you would think only of helping on humanity. You are our heroine, you are our saint, and there has never been any one like you!' Verena had no glance for Ransom now, and there was neither deprecation nor entreaty in her face. A wave of contrition, of shame, had swept over her—a quick desire to atone for her secret swerving by a renewed recognition of the nobleness of such a life as Miss Birdseye's.
'Oh, I haven't effected very much; I have only cared and hoped. You will do more than I have ever done—you and Olive Chancellor, because you are young and bright, brighter than I ever was; and besides, everything has got started.'
'Well, you've got started, Miss Birdseye,' Doctor Prance remarked, with raised eyebrows, protesting drily but kindly, and putting forward, with an air as if, after all, it didn't matter much, an authority that had been superseded. The manner in which this competent little woman indulged her patient showed sufficiently that the good lady was sinking fast.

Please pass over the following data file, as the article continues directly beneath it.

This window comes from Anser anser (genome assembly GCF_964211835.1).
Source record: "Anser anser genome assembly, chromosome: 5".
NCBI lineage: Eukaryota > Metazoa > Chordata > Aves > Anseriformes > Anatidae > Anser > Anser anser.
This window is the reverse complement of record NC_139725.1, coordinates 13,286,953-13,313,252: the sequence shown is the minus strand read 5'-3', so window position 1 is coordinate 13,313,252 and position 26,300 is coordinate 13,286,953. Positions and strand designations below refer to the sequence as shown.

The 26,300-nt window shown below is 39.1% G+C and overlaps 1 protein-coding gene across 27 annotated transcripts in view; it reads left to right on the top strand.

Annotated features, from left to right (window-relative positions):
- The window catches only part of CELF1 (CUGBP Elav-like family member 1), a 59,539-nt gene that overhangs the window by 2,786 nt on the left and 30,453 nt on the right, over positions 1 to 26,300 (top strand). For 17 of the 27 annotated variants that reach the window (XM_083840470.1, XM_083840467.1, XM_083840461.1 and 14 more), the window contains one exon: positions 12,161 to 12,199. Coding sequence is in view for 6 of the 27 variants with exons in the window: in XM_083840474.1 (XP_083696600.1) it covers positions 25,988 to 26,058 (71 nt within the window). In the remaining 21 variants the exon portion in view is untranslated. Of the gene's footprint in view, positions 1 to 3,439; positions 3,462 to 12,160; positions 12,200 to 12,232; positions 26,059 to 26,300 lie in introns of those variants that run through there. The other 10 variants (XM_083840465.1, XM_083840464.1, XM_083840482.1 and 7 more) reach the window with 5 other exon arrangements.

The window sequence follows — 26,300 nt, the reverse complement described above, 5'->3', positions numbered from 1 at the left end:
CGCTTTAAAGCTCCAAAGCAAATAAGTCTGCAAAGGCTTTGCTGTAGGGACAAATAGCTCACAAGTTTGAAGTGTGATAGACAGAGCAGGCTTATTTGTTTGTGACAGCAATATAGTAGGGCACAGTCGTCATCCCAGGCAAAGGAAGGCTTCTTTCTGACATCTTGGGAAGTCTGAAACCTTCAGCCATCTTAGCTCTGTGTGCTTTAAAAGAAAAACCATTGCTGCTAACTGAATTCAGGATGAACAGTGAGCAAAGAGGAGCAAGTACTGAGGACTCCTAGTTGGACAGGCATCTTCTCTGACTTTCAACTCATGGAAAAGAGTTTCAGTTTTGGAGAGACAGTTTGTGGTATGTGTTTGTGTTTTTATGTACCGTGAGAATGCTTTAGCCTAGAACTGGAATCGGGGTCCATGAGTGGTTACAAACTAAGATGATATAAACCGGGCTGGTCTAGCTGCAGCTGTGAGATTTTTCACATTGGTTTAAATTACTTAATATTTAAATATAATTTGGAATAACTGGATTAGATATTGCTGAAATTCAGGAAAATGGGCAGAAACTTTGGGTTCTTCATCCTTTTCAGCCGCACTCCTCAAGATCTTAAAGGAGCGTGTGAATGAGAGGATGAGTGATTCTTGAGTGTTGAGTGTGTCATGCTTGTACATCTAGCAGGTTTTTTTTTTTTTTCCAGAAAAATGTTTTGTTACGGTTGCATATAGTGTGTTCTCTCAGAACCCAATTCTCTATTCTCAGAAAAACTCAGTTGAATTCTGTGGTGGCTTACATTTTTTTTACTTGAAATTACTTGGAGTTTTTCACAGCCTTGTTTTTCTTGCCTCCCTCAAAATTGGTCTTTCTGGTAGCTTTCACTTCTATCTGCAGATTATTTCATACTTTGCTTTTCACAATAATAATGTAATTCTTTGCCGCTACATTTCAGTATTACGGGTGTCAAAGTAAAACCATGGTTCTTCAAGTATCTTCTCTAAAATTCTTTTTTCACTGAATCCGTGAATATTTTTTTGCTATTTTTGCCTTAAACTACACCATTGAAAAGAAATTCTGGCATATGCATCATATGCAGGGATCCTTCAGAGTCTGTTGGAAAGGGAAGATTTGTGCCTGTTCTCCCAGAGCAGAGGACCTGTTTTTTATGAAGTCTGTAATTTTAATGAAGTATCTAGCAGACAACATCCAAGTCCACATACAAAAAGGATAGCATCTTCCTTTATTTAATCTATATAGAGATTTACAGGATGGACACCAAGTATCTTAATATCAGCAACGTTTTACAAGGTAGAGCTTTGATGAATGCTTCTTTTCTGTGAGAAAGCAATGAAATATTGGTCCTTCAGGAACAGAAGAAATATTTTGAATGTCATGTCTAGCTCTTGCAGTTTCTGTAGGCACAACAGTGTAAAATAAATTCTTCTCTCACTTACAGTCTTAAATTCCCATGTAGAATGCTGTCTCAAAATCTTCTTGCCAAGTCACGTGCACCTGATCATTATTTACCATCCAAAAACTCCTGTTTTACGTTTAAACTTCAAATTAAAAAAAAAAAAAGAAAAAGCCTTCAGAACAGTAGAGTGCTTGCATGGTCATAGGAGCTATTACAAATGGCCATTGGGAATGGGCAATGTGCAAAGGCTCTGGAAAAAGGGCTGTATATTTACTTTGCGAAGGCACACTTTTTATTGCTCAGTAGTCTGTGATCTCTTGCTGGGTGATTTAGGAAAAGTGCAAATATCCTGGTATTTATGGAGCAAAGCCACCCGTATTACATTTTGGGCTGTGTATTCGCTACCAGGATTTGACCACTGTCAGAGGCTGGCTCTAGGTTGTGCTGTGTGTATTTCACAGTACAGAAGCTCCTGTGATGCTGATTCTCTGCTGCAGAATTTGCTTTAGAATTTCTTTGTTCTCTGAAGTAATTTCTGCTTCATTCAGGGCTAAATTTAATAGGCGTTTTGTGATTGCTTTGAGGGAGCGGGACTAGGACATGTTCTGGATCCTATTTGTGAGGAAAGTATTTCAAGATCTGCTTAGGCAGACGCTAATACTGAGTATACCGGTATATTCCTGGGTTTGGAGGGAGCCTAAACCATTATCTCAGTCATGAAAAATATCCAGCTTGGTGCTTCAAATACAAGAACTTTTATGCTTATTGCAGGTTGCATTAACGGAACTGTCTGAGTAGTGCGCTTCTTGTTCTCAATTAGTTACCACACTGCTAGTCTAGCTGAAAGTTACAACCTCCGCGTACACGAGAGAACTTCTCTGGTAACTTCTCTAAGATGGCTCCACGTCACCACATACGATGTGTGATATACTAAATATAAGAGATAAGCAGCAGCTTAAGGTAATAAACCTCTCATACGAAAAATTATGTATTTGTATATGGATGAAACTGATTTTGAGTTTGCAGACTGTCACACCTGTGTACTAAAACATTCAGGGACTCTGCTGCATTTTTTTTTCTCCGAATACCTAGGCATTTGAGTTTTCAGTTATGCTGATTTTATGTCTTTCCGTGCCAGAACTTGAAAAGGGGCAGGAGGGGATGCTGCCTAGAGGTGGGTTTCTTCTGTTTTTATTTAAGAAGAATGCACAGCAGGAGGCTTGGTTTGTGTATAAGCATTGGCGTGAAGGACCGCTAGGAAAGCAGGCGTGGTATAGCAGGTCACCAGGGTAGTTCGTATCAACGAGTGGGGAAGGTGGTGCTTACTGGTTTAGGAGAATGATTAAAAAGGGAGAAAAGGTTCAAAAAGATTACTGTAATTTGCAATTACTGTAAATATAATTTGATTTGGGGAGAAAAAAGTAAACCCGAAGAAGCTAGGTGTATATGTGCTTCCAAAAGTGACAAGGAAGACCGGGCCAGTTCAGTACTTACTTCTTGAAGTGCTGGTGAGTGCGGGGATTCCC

'We will think of you always, and your name will be sacred to us, and that will teach us singleness and devotion,' Verena went on, in the same tone, still not meeting Ransom's eyes again, and speaking as if she were trying now to stop herself, to tie herself by a vow.
'Well, it's the thing you and Olive have given your lives to that has absorbed me most, of late years. I did want to see justice done—to us. I haven't seen it, but you will. And Olive will. Where is she—why isn't she near me, to bid me farewell? And Mr. Ransom will—and he will be proud to have helped.'
'Oh, mercy, mercy!' cried Verena, burying her head in Miss Birdseye's lap.
'You are not mistaken if you think I desire above all things that your weakness, your generosity, should be protected,' Ransom said, rather ambiguously, but with pointed respectfulness. 'I shall remember you as an example of what women are capable of,' he added; and he had no subsequent compunctions for the speech, for he thought poor Miss Birdseye, for all her absence of profile, essentially feminine.